Virginia’s ban on skill games racial discrimination – NBC4 Washington


A group of Asian-American business owners in Virginia have asked the state attorney general to investigate what they say is racial discrimination amid impending skill gambling ban electronics in their stores.

The Roanoke-based Asian American Business Owners Association has called on Attorney General Mark Herring’s office to effectively block the ban that is due to go into effect Thursday by refusing to enforce it, the Richmond-Times Dispatch reported.

“In recent years, the game has been adopted by the Commonwealth when it is enjoyed by the privileged in posh casinos or by children in” family entertainment centers “,” said the complaint filed on Saturday. “But that same business is not acceptable when offered by convenience stores owned by Asian Americans or popular with minority or marginalized populations.”

The association was founded in 2007 and says it represents around 200 convenience store owners, most of whom are Indians.

“What we are looking for is a level playing field,” President Dharmendra Patel told the newspaper.

Senatorial Minority Leader Tommy Norment, a Republican from James City, supports the ban. He and finance president Janet Howell, a Democrat from Fairfax, said there was a need to stop the increase in previously unregulated gaming machines in convenience stores, truck stops and restaurants. They are often in direct competition with the Virginia Lottery, which is state-owned and dedicates its profits to public education.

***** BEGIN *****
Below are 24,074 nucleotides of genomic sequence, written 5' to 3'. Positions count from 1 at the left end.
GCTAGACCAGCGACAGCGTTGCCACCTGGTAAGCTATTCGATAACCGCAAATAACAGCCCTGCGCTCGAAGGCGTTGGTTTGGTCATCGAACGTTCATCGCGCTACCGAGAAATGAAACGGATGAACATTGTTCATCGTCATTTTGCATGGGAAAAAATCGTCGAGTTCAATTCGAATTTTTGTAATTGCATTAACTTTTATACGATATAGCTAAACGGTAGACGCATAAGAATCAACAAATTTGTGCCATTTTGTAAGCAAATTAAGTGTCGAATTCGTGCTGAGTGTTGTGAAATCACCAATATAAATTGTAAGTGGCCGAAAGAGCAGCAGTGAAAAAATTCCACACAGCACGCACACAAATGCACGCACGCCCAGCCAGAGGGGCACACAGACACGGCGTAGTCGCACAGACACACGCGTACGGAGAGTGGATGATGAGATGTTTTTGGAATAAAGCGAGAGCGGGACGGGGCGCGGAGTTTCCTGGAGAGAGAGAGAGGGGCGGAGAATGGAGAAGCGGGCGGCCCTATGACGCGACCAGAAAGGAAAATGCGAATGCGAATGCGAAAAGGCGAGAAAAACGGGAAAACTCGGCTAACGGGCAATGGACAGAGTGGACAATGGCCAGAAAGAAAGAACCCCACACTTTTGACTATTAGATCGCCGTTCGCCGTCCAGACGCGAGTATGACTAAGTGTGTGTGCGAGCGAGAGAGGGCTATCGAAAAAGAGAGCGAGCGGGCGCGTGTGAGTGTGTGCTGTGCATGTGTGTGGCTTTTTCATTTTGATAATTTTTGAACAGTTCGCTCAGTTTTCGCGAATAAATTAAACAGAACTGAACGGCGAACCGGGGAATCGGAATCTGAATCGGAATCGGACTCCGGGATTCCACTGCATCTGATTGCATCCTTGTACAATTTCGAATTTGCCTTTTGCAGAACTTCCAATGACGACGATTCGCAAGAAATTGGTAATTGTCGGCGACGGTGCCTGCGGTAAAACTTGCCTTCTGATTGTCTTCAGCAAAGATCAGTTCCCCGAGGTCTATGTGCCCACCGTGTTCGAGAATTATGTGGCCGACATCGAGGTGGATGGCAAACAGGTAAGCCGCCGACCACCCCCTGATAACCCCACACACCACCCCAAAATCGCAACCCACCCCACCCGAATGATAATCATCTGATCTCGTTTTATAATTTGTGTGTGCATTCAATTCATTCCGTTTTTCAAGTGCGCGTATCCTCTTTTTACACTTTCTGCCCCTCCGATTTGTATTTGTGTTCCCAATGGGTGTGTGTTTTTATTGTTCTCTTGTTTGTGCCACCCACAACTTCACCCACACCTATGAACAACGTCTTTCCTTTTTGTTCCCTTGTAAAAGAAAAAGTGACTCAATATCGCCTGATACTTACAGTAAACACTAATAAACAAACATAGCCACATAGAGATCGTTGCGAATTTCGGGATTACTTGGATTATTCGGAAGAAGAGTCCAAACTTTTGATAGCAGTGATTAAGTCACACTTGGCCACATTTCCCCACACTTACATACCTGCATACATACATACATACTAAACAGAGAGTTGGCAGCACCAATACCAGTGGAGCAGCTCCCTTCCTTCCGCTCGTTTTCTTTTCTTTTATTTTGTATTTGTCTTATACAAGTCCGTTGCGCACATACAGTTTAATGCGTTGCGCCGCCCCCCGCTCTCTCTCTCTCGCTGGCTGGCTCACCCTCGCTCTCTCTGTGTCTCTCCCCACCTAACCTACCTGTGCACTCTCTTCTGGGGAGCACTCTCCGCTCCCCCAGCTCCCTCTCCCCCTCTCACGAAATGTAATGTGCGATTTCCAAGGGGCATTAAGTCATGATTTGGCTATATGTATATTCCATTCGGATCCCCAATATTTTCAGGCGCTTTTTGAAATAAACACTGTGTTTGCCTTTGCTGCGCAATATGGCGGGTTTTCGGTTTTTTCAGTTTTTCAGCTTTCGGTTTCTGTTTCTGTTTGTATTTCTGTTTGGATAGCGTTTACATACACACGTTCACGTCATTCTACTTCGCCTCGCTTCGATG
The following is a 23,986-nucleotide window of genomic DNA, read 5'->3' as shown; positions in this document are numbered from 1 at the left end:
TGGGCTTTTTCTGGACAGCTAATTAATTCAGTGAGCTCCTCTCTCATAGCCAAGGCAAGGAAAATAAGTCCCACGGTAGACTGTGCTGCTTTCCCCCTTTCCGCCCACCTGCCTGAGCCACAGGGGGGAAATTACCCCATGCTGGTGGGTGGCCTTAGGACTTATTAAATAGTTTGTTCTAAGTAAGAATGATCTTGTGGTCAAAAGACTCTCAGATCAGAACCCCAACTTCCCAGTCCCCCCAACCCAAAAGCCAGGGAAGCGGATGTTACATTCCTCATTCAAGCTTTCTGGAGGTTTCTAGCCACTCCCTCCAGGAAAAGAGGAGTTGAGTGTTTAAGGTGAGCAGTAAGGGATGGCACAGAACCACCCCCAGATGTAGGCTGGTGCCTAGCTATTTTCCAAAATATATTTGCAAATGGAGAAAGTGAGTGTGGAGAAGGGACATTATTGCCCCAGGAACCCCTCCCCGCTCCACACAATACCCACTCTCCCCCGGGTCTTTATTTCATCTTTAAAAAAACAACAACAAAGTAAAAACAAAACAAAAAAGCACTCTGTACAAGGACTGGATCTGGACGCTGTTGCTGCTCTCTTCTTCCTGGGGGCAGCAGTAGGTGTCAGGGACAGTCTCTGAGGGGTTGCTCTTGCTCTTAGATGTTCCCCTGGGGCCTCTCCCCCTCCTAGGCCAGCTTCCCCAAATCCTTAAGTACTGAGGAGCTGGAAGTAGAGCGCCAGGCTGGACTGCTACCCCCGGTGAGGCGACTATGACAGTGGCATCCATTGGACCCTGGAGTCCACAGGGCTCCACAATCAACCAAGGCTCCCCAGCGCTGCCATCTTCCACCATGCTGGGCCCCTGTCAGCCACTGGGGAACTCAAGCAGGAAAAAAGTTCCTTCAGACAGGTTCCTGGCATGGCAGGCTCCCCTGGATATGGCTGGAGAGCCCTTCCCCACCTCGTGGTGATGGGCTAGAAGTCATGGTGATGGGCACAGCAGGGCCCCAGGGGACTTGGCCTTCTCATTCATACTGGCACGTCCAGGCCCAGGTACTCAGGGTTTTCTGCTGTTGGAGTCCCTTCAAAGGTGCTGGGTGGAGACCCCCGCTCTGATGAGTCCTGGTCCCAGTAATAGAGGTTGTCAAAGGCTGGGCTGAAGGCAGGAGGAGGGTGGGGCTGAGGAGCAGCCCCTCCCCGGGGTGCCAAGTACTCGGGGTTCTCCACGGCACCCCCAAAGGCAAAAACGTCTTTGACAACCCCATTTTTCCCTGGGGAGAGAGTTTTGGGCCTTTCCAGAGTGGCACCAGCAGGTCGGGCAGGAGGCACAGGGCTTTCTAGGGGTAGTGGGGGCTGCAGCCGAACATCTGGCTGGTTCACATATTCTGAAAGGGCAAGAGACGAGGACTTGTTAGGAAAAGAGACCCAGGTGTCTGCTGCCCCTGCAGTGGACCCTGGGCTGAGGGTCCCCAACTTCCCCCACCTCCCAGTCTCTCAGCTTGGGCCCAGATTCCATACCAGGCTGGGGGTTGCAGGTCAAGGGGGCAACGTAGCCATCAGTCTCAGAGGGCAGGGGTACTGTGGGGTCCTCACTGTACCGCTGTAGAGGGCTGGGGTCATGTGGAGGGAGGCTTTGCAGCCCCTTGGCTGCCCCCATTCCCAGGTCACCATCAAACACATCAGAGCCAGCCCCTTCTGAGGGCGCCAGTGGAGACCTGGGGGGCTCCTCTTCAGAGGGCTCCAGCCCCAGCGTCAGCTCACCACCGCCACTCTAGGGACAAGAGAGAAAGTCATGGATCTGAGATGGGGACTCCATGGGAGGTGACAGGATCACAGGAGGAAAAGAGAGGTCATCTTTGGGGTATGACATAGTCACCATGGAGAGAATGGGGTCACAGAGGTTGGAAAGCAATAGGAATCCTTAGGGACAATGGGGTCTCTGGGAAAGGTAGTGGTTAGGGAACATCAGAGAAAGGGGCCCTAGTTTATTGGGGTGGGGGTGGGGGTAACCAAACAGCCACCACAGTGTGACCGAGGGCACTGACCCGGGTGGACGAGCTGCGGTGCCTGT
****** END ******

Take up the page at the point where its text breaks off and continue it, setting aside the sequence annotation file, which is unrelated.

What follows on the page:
In recent years, the game has been adopted by the Commonwealth when enjoyed by the privileged in posh casinos …

Howell called the games “sordid” in a legislative debate last year, later adding that she was referring to “the big companies that brought them to our state without authorization or oversight.”

The Virginia General Assembly voted last year to allow casino gaming and sports betting. During the same session, he passed the initial ban on skill machines.

The organization decided to delay the ban for a year while taxing machines $ 1,200 per month each and regulating them through the Virginia Alcoholic Beverage Control Authority. Before the ban was postponed, Gov. Ralph Northam agreed to oppose or veto legislation that would allow the legal operation of the machines to continue.

More than $ 100 million in tax revenue has been generated by the machines over the past year, which has been allocated to help small businesses affected by COVID-19 restrictions.


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